Jordan Is Fomenting Violence on the Temple Mount

April 11 2023

Last week, as thousands of Muslims gathered for peaceful Ramadan prayers at al-Aqsa, some 350 young men barricaded themselves in the mosque with firecrackers and large rocks, refusing to evacuate upon the request of authorities. Police then forcibly removed them to prevent further escalation and desecration of the holy site, creating a violent scene then used to stoke riots in Gaza and some parts of Israel. Benny Avni examines the role played by King Abdullah of Jordan:

Defying expectation for violence, prayers at Jerusalem’s holy sites since the start of Ramadan, on March 22, went on with no incident until Wednesday. So why would the Hashemite king, a close ally of America and Israel, issue a call to “defend” the mosque even before violence erupted? Why was his language so similar to that of Hamas agitators and other Iran-funded terrorist groups?

Amman enjoys the fruits of the peace treaty Jordan signed with Israel in 1994. So does Israel. Beside security cooperation, which helps to secure the Hashemite palace in an often-restive Palestinian-majority country, Israel supplies much of Jordan’s energy and water needs. Yet, “Every Ramadan, like clockwork, we see the Hashemite kingdom coming with vitriol” like this week’s statement, a Mideast watcher at the Foundation for Defense of Democracies, Jonathan Schanzer, tells the Sun.

On issues related to the Temple Mount, Jordan is too often the problem, rather than the solution. Beyond bromide State Department statements calling on all sides to maintain calm, Washington would do well to remind Amman of the benefits of relations with Israel, and tell King Abdullah to cool his overly heated rhetoric.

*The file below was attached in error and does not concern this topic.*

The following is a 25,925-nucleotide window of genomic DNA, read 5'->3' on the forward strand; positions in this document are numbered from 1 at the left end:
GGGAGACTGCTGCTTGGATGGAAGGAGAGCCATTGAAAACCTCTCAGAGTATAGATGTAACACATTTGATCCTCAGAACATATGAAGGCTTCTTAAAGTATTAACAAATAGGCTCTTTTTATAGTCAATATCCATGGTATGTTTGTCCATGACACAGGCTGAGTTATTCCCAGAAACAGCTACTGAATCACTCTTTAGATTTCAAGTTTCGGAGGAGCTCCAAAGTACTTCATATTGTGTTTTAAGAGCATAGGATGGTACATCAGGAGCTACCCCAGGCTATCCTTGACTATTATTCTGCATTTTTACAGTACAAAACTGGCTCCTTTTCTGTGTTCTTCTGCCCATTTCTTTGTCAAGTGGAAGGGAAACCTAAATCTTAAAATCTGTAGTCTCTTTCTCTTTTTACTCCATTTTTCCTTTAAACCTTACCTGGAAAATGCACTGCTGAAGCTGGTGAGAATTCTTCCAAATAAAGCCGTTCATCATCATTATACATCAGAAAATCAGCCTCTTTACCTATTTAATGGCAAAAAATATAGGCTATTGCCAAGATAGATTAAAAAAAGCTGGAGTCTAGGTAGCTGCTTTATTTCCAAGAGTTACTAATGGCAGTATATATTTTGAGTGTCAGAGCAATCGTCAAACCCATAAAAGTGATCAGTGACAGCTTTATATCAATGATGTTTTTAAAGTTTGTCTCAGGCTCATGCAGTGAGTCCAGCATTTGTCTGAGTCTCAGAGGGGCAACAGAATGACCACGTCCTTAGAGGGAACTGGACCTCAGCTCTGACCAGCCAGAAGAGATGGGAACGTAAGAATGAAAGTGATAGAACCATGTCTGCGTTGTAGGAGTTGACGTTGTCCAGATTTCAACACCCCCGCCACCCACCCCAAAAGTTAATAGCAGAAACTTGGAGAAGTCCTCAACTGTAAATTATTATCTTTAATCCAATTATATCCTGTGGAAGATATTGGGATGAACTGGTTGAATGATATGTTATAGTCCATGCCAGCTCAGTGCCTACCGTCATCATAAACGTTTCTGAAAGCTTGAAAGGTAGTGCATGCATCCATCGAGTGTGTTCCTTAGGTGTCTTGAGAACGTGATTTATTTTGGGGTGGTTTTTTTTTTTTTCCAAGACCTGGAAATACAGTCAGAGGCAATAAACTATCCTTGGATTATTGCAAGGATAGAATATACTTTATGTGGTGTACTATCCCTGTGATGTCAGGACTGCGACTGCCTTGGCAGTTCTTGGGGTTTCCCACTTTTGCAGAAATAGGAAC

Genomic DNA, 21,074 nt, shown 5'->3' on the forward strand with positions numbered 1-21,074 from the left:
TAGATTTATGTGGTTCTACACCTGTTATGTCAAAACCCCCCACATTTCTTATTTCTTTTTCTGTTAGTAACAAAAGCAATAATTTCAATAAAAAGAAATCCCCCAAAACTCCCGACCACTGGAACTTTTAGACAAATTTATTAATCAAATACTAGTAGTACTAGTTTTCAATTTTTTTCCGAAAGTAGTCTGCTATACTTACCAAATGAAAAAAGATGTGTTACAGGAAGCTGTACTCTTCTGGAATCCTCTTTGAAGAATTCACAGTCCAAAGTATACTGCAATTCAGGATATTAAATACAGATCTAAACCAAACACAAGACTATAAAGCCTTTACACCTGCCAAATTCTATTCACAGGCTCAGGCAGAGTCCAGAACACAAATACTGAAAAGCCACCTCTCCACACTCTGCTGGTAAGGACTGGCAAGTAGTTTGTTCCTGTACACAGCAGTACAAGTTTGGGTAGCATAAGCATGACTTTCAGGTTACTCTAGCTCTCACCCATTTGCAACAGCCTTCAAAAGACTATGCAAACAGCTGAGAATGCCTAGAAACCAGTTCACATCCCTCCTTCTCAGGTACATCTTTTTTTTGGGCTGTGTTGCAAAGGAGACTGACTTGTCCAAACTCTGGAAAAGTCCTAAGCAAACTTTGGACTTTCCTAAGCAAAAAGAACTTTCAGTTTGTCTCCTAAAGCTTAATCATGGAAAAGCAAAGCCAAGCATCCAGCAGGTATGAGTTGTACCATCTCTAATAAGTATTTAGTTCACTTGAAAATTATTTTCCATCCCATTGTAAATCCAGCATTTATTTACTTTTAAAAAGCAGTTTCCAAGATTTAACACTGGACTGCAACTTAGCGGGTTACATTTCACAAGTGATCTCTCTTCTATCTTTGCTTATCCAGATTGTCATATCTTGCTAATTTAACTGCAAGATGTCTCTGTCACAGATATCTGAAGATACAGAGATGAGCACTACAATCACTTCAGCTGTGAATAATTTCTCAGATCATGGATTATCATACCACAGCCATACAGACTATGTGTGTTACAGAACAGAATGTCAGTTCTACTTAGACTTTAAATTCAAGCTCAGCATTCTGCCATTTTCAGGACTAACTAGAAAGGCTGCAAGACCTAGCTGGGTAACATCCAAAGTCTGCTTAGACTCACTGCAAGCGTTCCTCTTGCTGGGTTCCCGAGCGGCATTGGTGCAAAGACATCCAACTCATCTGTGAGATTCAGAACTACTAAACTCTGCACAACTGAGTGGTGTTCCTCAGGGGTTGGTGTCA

Read more at New York Sun

More about: Israeli-Palestinian Conflict, Jordan, Temple Mount, U.S. Foreign policy


Why President Biden Needs Prime Minister Netanyahu as Much as Netanyahu Needs Biden

Sept. 28 2023

Last Wednesday, Joe Biden and Benjamin Netanyahu met for the first time since the former’s inauguration. Since then, Haim Katz, Israel’s tourism minister, became the first Israeli cabinet member to visit Saudi Arabia publicly, and Washington announced that it will include the Jewish state in its visa-waiver program. Richard Kemp, writing shortly after last week’s meeting, comments:

Finally, a full nine months into Benjamin Netanyahu’s latest government, President Joe Biden deigned to allow him into his presence. Historically, American presidents have invited newly installed Israeli prime ministers to the White House shortly after taking office. Even this meeting on Wednesday, however, was not in Washington but in New York, on the sidelines of the United Nations General Assembly.

Such pointed lack of respect is not the way to treat one of America’s most valuable allies, and perhaps the staunchest of them all. It is all about petty political point-scoring and interfering in Israel’s internal democratic processes. But despite his short-sighted rebuke to the state of Israel and its prime minister, Biden actually needs at least as much from Netanyahu as Netanyahu needs from him. With the 2024 election looming, Biden is desperate for a foreign-policy success among a sea of abject failures.

In his meeting with Netanyahu, Biden no doubt played the Palestinian issue up as some kind of Saudi red line and the White House has probably been pushing [Crown Prince Mohammad bin Salman] in that direction. But while the Saudis would no doubt want some kind of pro-forma undertaking by Israel for the sake of appearances, [a nuclear program and military support] are what they really want. The Saudis’ under-the-table backing for the original Abraham Accords in the face of stiff Palestinian rejection shows us where its priorities lie.

Israel remains alone in countering Iran’s nuclear threat, albeit with Saudi and other Arab countries cheering behind the scenes. This meeting won’t have changed that. We must hope, however, that Netanyahu has been able to persuade Biden of the electoral benefit to him of settling for a historic peace between Israel and Saudi Arabia rather than holding out for the unobtainable jackpot of a two-state solution.

Read more at Ynet

More about: Benjamin Netanyahu, Joseph Biden, Saudi Arabia, U.S.-Israel relationship